Seven Israelis were murdered in a terror attack as worshippers departed a Jerusalem synagogue on Friday night. The attack – on Holocaust Memorial Day – was the deadliest Palestinian terrorist attack in Jerusalem since 2008. The bloodshed comes amid a spiral of violence which began with an upsurge in terrorism last spring.
Terror at the synagogue
- Alqam Khayri, a 21-year-old Palestinian from East Jerusalem, targeted the Ateret Avraham synagogue in Jerusalem’s Neve Yaakov neighbourhood as the evening Shabbat service was drawing to a close. He first murdered an elderly woman outside the synagogue before turning his gun on worshippers as they departed the service. A 14-year-old boy was among the victims.
- Khayri attempted to escape by car but became involved in a gun battle with police officers before being shot dead.
- The terrorist was unknown to the security services and was thought to have been acting as a “lone wolf”, although Israeli media reports indicate he was skilled in the use of his weapon and may thus have received some training. Police say Khayri had planned the attack in advance and appeared to know the place well.
- Visiting the scene, the Israeli prime minister, Benjamin Netanyahu, labelled the attack “one of the worst in recent years” and appealed for calm. “We must act decisively and calmly, I urge people not to take the law into their own hands,” he suggested.
- Labor party leader Merav Michaeli said: “My heart is with the wounded and the families of the murdered. We must fight this terror with a strong hand and without compromise.”
- Mansour Abbas, the leader of the Israeli-Arab United Arab List alliance, unequivocally condemned “any terrorist attack in which civilians and innocents are murdered”. He added: “I call on everyone to exercise restraint, and cooperate to find a way to calm the situation and to save the lives of many people.”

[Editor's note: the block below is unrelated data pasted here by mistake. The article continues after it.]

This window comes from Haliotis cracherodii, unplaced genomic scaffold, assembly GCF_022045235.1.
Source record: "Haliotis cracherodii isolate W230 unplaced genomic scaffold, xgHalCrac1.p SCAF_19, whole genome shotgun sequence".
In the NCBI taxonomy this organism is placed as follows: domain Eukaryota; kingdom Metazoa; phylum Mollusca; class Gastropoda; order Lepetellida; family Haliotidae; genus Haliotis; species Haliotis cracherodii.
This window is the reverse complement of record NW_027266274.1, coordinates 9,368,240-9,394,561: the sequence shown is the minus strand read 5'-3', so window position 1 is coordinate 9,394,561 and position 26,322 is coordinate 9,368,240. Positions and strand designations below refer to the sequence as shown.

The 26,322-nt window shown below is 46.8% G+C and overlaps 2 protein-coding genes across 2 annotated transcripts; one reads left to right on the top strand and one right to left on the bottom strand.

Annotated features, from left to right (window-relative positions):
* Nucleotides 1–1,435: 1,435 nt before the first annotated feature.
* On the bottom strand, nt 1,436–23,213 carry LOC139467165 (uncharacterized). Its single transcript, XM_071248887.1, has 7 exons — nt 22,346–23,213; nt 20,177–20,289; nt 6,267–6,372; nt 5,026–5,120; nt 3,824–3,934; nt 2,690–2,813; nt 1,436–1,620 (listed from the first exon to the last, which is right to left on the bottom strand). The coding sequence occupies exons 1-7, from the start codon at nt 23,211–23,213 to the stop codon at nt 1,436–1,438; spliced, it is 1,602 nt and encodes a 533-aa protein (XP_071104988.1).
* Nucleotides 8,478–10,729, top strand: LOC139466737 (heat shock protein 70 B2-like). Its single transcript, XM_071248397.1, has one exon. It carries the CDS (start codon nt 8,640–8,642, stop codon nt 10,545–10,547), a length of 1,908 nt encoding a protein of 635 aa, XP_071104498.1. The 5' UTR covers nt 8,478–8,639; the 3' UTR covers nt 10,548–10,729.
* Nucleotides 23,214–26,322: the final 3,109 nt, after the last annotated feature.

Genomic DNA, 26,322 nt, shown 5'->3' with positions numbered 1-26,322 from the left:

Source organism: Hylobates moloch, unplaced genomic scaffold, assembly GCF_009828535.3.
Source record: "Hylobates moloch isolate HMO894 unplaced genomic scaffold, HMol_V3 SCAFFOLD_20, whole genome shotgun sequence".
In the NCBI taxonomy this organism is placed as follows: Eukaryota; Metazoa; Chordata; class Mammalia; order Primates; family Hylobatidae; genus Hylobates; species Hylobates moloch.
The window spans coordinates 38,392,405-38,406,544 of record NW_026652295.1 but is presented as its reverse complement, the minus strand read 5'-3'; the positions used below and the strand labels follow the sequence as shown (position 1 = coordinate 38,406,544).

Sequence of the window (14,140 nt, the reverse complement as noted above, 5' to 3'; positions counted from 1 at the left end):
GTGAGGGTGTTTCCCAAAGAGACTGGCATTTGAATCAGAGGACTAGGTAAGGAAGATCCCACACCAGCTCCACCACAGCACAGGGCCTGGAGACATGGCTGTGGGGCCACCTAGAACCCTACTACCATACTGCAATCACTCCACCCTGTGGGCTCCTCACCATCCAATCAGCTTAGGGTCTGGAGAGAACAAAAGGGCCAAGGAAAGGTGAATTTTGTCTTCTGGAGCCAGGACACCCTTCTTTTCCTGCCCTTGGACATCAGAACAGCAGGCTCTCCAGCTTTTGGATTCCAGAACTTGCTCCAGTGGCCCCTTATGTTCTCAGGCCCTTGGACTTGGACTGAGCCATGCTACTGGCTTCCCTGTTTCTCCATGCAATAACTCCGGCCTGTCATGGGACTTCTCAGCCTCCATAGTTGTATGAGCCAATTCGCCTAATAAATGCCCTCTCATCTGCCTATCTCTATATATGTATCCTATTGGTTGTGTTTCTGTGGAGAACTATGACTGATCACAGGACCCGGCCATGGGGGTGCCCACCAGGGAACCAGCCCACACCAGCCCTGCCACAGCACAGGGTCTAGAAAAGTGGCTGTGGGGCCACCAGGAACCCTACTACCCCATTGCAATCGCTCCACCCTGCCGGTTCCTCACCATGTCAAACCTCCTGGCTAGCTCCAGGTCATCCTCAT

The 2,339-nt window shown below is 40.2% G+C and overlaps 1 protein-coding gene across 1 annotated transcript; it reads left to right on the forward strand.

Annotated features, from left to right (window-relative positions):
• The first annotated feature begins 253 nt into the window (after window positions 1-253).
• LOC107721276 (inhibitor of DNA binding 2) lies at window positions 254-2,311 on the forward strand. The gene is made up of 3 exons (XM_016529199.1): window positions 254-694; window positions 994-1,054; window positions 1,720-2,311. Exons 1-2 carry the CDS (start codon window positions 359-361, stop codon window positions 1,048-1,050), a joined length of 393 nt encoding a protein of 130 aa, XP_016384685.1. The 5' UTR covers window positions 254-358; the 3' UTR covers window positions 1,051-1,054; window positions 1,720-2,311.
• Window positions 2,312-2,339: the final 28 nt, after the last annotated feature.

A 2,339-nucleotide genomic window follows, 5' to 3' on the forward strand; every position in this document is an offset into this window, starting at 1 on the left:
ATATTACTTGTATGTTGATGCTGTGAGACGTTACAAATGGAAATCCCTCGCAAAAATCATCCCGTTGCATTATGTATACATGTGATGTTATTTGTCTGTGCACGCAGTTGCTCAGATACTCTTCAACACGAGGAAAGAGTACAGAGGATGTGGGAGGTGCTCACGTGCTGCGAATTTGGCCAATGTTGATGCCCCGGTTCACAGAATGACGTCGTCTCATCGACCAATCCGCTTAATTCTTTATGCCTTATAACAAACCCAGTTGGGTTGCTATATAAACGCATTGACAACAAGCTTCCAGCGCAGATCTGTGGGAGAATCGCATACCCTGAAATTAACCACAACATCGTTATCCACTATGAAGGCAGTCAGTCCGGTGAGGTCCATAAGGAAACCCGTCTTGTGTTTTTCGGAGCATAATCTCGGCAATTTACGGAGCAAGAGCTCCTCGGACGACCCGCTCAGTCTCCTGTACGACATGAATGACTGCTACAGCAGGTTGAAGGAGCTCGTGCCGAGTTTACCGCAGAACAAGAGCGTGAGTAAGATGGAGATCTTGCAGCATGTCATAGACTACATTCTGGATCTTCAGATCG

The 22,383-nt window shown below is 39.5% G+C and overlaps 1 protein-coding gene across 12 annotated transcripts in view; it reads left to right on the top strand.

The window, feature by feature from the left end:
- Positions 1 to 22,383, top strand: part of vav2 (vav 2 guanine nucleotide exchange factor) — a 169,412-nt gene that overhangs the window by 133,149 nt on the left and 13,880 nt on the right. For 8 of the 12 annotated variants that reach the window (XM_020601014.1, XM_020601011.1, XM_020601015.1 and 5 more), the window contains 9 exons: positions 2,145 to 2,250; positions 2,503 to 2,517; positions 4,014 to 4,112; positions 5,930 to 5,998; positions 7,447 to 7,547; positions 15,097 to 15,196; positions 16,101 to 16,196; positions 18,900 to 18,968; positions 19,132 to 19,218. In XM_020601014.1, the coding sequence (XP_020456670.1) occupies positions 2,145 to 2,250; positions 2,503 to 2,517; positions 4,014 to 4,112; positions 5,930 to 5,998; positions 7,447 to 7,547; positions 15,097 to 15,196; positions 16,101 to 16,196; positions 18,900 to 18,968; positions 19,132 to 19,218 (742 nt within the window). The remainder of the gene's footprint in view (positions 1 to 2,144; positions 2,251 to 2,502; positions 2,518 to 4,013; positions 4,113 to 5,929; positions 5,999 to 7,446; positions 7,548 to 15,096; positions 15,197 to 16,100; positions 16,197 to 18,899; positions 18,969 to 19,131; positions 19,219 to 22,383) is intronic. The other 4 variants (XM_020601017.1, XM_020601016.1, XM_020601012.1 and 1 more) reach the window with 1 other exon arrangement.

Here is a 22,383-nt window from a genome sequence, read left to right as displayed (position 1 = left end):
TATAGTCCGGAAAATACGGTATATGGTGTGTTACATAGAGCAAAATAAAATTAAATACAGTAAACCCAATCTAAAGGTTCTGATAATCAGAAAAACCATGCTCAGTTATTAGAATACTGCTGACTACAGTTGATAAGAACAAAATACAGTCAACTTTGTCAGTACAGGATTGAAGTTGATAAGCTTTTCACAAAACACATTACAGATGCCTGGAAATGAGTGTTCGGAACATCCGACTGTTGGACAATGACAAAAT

- Among the victims were a married couple, Eli and Natali Mizrahi, who, on hearing the gunshots, had rushed into the street to help and were then killed by the terrorist. A number of the injured were taken to Hadassah’s Mount Scopus Hospital
The world reacts
The Biden administration led international condemnation of the terror attack, with the president phoning Netanyahu to offer “all appropriate means of support to the government and people of Israel over the coming days”. Vice president Kamala Harris also spoke with President Isaac Herzog. The US secretary of state, Anthony Blinken, who is visiting Israel and the region this week, commented: “The notion of people being targeted as they leave a house of worship is abhorrent.” The UK government also joined the condemnation, while the leader of the Labour party, Keir Starmer, said: “My thoughts go out to the families, and all of those affected, by this brutal act of terrorism which saw seven people senselessly murdered while simply at synagogue.” The shadow foreign secretary, David Lammy, called the attack “horrific” and “despicable”. Words of condemnation also came from the UN, European capitals and Israel’s new allies in the region, such as the United Arab Emirates, which called the attack “criminal”.